What I’ve Learned as a Doctor in Ethiopia
Women and babies need access to clean water and supplies
(MOTTO) -I found myself in a packed labor and delivery ward. When a woman gave birth to an unexpected twin who was not breathing, we had no choice. With virtually no protective gear, two nurses I’d brought with me jumped in and saved the baby.
We had no way to clean up, because this massive, overcrowded hospital in Ethiopia hadn’t had water in six weeks. We left covered with blood. The operating room, as well as the labor and delivery room, were cleaned with a single cup of water from one of the containers that had to be trucked in. We returned to our hotel and used the trickle coming from the shower to clean up, and we felt lucky to have it.
I grew up in remote Ethiopia. My strongest memory comes from when I was in the third grade. My dad had been a missionary and engineer with the Presbyterian Church. In his spare time, he’d work in the rural health clinic. We left in 1973.
I did not return again until 2008, this time with my elderly father and a newly minted medical degree in internal medicine and dermatology. The remote areas I remembered from my youth were still desperately poor with little infrastructure. I was particularly dismayed to see that women’s health remained among the greatest needs. Women continued to give birth at home. When I asked what happened when they encountered trouble, one medical provider turned away, clearly ashamed, as he said, “They die.” It was as simple as that. I felt like things had moved backwards.
That’s when I started the Village Health Partnership. Not to “fix” women’s healthcare, but to create sustainable healthcare systems. We work with Ethiopia’s remotest communities — areas with poor infrastructure and high maternal and child mortality rates — to identify key needs and create healthcare systems that lift up whole communities. I’ve returned to Ethiopia every year since, bringing skilled providers who work side-by-side with Ethiopian providers who desperately want to learn and improve conditions.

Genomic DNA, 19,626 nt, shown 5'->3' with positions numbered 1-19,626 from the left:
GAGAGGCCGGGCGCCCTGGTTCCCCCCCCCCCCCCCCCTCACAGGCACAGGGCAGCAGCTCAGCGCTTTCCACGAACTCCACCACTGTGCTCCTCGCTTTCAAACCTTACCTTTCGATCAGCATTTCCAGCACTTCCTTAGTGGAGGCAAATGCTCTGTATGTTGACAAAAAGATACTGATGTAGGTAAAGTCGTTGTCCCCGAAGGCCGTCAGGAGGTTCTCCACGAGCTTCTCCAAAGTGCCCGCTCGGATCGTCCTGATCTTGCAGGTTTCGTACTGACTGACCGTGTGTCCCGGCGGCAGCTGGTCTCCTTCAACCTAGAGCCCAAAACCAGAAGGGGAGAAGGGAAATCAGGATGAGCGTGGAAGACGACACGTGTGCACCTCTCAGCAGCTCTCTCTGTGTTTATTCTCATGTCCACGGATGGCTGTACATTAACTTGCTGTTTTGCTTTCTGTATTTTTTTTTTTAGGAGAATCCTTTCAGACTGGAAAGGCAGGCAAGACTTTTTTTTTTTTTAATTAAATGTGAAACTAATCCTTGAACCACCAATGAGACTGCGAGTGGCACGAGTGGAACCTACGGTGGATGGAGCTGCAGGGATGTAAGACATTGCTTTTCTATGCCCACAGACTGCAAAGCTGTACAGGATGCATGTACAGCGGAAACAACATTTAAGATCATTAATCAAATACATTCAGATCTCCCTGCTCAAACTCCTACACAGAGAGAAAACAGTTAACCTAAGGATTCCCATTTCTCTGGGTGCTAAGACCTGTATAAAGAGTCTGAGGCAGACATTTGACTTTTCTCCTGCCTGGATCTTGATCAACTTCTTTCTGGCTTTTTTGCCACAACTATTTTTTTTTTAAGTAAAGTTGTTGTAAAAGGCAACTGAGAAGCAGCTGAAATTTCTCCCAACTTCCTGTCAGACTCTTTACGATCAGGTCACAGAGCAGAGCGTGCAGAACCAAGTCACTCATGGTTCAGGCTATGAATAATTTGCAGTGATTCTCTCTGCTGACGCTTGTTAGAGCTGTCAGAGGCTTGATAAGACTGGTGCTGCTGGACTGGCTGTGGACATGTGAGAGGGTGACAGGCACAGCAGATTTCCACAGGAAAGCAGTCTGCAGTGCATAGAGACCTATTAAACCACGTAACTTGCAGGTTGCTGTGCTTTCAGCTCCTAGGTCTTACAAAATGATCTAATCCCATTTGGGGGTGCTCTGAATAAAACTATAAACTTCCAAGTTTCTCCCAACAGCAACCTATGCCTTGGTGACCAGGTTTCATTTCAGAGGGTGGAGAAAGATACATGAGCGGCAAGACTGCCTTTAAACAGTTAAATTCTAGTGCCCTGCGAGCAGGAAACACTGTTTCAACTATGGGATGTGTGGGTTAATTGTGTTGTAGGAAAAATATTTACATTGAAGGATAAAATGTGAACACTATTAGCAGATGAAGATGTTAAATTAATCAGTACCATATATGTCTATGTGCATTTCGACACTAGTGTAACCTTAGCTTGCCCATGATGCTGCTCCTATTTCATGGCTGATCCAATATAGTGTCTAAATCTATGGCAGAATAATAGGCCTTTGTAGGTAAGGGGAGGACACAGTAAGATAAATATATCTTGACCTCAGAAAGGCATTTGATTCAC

On a recent trip, my VHP team visited 13 remote medical facilities to evaluate needs for safe maternal healthcare, prompted by a World Health Organization survey of water, sanitation and hygiene in healthcare facilities in 54 low- and middle-income countries. The findings of that report were truly shocking: almost 40% of those facilities did not have access to safe water; 35% did not have soap and water for hand-washing; and almost 20% did not have basic sanitation.
There is simply no way to safely deliver healthcare without water, sanitation and hygiene. Neither patients nor providers can be protected. In the thirteen facilities we visited in Ethiopia, no matter the problems (and there were plenty), the number one need was always the same: Every healthcare facility, big and small, went through extended periods of a complete and total lack of water.
The new Ber Michael Health Center, located in an isolated community cut off from the world, is an example of the importance of community leadership and engagement. There, I met the village chairman, who was determined to change his community’s isolation. He got the entire community to help dig a rough road, then walked several days to ask a government official to lend them a bulldozer to grade it, so vehicles could pass. Soon, everyone pitched in again, this time to build a healthcare center. They carried rocks, offered donations and built a fence around the hospital to keep it secure.
In two months, 90 babies were delivered at the Ber Michael Health Center on a concrete floor without equipment or protective gear, still an improvement from home births. Water was carried in from the town’s hand-dug well, which is threatening to run dry. I saw community members hand-digging 60 meters deep into the ground, risking their lives if it collapsed, with another 20 meters planned. They were determined.